Thursday, April 08, 2010

Ending my estrangement with one of my brothers - A complete fail

Note: this is the 3rd and FINAL post I will write about my brother and his reaction to learning one of my sons is gay. There will be no more posts on this subject after this. Part one can be read here. And part two can be read here.

I have been in a real funk lately. I've been vacillating between seething anger and reeling disbelief. Anger that my brother could actually think anyone would even care what the hell he deems moral or immoral and disbelief that he'd believe he has the moral high ground to stand in judgment of others after the way he has conducted a major portion of his own life.

I am quite taken aback by the ferocity of the emotions I am feeling right now. This is my brother for God's sake. And I have always been there for him, even when he'd lost his drivers license and couldn't make the daily 100 mile round-trip drive to jail to serve his month-long sentence for yet another DUI. And I not only showed up to drive him, but I provided the shoulder he cried on every single day, and a warm dinner all packaged and ready for him to eat while wailing about his out-of-control life. And mind you, I had 3 small children at the time so that huge chunk out of my day was quite the burden on me and my family. But I did that and so much more without complaint, without expectation of anything from him, and certainly without judging or condemning him.

I have no regrets about being there for him and I'd do it again if I had to, but I must confess that it does make the way this brother has reacted to the news about our son all the more hurtful and ugly. The feelings of betrayal, disgust and downright contempt for him are overwhelming right now. I am not sure whether I will ever be able forgive him.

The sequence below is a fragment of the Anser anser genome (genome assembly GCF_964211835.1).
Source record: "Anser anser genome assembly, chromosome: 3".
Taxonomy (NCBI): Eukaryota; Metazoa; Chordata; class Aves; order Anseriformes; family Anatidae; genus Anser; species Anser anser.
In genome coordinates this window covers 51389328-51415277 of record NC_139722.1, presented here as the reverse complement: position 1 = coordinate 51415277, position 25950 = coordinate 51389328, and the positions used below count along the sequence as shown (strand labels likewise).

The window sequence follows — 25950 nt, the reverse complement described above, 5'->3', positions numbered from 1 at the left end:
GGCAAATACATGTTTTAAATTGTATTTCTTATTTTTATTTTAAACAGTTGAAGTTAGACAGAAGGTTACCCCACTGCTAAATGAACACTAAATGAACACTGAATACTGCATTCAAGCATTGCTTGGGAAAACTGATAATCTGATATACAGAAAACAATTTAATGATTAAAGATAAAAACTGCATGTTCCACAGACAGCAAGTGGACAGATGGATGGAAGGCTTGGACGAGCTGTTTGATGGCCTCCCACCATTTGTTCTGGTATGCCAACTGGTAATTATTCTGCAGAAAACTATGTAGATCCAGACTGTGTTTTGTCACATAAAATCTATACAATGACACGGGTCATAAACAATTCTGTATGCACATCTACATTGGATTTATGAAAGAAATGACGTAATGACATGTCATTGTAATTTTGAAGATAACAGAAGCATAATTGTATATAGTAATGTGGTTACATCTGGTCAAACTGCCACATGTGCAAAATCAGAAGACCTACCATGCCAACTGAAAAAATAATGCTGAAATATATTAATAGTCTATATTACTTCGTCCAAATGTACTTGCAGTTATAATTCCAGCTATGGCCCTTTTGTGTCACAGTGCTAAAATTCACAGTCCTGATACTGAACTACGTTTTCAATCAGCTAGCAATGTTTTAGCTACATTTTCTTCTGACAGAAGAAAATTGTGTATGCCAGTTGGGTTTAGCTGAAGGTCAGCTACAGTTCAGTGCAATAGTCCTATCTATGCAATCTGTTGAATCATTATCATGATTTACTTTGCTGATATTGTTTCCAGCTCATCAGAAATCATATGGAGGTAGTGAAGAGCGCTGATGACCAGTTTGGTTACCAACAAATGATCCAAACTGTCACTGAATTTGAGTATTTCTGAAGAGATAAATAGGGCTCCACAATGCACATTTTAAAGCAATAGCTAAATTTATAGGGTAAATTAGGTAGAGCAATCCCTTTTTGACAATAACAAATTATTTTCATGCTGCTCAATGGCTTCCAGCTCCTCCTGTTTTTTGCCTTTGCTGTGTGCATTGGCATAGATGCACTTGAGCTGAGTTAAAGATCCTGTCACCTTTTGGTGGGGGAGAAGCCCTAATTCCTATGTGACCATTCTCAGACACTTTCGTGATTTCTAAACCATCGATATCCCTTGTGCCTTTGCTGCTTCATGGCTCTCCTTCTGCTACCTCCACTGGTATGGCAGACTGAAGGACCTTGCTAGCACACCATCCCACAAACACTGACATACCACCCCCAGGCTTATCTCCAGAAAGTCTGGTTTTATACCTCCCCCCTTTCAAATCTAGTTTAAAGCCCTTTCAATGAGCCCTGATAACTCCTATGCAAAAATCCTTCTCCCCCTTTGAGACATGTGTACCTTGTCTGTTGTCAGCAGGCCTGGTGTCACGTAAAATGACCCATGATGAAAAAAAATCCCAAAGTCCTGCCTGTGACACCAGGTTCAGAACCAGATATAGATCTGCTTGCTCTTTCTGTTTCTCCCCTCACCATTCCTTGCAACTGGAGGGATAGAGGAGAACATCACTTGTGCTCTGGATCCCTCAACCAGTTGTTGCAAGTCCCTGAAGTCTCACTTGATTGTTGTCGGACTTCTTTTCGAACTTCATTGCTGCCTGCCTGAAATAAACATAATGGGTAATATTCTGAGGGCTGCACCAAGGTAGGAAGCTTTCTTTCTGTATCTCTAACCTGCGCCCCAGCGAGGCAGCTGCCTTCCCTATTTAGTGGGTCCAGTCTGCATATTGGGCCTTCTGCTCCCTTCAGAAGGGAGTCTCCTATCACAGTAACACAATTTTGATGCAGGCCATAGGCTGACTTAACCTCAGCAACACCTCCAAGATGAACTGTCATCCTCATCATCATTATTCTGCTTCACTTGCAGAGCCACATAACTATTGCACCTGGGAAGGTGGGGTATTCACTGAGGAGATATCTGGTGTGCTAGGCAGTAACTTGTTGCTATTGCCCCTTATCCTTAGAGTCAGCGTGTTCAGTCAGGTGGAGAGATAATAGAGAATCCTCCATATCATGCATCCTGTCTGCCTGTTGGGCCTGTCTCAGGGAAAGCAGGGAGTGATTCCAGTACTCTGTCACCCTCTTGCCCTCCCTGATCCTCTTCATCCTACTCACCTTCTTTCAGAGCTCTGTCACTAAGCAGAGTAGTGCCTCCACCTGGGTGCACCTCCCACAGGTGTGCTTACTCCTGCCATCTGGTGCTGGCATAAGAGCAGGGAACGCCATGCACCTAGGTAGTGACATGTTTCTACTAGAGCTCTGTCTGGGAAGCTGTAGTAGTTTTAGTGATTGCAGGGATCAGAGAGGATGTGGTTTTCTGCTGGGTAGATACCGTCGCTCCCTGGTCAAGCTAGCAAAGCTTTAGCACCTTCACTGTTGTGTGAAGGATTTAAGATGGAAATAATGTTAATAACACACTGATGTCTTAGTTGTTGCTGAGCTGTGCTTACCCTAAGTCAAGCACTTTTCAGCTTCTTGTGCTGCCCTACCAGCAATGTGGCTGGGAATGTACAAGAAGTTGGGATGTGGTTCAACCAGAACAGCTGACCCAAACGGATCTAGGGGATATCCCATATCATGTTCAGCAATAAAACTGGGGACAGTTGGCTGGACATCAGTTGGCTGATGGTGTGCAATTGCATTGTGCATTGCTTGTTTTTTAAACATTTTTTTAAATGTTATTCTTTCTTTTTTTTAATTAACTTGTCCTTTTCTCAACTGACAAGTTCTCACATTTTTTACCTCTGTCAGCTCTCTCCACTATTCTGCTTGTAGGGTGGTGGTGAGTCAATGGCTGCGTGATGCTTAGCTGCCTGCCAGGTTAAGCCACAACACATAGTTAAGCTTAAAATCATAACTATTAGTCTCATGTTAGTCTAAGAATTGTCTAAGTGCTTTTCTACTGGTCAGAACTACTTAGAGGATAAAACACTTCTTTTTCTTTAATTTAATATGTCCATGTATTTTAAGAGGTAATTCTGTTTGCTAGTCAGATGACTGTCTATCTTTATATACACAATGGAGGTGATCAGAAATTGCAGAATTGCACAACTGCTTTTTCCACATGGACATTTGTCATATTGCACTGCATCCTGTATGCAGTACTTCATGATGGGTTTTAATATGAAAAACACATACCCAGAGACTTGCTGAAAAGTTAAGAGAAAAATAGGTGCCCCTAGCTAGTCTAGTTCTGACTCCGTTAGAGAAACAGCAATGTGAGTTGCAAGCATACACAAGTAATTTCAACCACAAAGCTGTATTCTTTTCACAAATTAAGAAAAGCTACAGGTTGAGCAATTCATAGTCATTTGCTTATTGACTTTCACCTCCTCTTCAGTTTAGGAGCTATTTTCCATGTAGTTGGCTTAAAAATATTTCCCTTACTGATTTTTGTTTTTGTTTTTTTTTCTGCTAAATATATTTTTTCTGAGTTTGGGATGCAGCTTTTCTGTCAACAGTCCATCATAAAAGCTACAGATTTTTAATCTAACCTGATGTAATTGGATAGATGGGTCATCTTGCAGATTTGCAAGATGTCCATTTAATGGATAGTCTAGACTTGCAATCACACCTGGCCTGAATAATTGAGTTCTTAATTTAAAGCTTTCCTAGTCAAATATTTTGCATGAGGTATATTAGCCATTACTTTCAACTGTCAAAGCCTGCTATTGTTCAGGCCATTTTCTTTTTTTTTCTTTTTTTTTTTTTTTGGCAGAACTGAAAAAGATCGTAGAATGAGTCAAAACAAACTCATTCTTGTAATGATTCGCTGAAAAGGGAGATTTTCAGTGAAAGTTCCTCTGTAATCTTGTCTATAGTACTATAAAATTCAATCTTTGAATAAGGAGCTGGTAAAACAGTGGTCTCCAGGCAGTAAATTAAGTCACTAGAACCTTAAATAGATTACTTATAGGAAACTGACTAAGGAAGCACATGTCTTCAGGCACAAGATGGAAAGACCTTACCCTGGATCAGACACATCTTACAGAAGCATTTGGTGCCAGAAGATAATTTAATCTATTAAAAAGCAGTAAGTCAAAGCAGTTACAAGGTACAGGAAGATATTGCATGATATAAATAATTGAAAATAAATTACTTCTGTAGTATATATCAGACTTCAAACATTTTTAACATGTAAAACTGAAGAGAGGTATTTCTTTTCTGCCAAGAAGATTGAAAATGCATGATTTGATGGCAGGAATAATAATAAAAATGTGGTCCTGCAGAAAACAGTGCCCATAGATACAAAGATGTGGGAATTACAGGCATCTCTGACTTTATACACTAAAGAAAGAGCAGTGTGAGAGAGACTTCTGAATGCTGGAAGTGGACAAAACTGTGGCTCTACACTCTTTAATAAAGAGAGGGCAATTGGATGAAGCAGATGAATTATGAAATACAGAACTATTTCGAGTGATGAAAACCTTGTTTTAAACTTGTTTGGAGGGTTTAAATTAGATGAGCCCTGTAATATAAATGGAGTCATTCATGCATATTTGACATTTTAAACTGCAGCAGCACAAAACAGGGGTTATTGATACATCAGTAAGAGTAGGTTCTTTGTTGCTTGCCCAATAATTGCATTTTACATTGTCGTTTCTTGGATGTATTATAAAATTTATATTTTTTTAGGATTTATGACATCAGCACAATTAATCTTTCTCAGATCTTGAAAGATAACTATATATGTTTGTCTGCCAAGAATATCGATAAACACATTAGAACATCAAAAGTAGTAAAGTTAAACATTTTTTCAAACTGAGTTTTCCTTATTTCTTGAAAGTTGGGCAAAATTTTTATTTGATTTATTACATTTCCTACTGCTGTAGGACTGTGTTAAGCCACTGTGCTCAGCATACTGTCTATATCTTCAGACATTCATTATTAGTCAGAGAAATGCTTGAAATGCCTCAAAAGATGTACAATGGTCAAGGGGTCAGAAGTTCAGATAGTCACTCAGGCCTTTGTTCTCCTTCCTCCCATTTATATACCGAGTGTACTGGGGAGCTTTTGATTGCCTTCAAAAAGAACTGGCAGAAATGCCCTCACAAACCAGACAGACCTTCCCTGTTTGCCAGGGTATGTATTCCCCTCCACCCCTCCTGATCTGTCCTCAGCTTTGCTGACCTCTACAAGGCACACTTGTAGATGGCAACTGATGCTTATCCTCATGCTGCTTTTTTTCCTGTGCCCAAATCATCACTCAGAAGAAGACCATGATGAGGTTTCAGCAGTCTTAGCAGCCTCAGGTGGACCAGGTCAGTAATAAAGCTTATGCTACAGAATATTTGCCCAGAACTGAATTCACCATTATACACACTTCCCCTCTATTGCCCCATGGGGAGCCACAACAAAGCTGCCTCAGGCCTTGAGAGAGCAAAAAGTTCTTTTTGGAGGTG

I could just kick myself. I certainly had a pretty good suspicion deep down in my heart this brother was going to react the way he did when he found out I had a gay son (which is why it took me 7 years to tell him), but I guess I thought he'd at least show the same compassion we showed him when he was at some of the lowest points in his life. And at the very least I thought he would have the decency not to judge our son --- just as we had not judged him.

I have given this a lot of thought lately and now that I have had the time to think things through, I realize that it was me that was the idiot, not him. How on earth could I have thought that this brother would have reacted in any way other than the way he did? The signs were all there. He found the perfect way to escape any accountability for all the terrible choices he'd made in his own life. He "found God", declared Jesus Christ his Lord and Savior, and conveniently excused himself from any feelings of remorse, guilt, or the obligation to make amends to the many people he'd hurt throughout his life. But
probably worst of all, he skipped the opportunity to do the serious introspection and soul-searching that keeps one humble and in touch with their own humanness and fallibility and proceeded on to becoming an arrogant judgmental man who could, years later, sit in a car with me (again) and tell me he was going to heaven, but my son was not.

It just boggles my mind. For well over half of my 49 year-old brother's life he made the horrible life-style choice to abuse alcohol and be a supremely selfish, self-absorbed man who never ever looked at how his actions were affecting others. He never gave any thought to the innocent people he could hurt or kill when he'd make the choice to drive while under the influence. He never considered how damaging it might be for his little girls or his nephews and nieces to see him abusing alcohol. And he certainly never sought forgiveness from those who put up with his drinking all those years. And yet, he never missed an opportunity to tell anyone who'd listen how everyone else's actions affected him. The prism through which he viewed the world allowed but one perspective and that was with him as the eternal victim.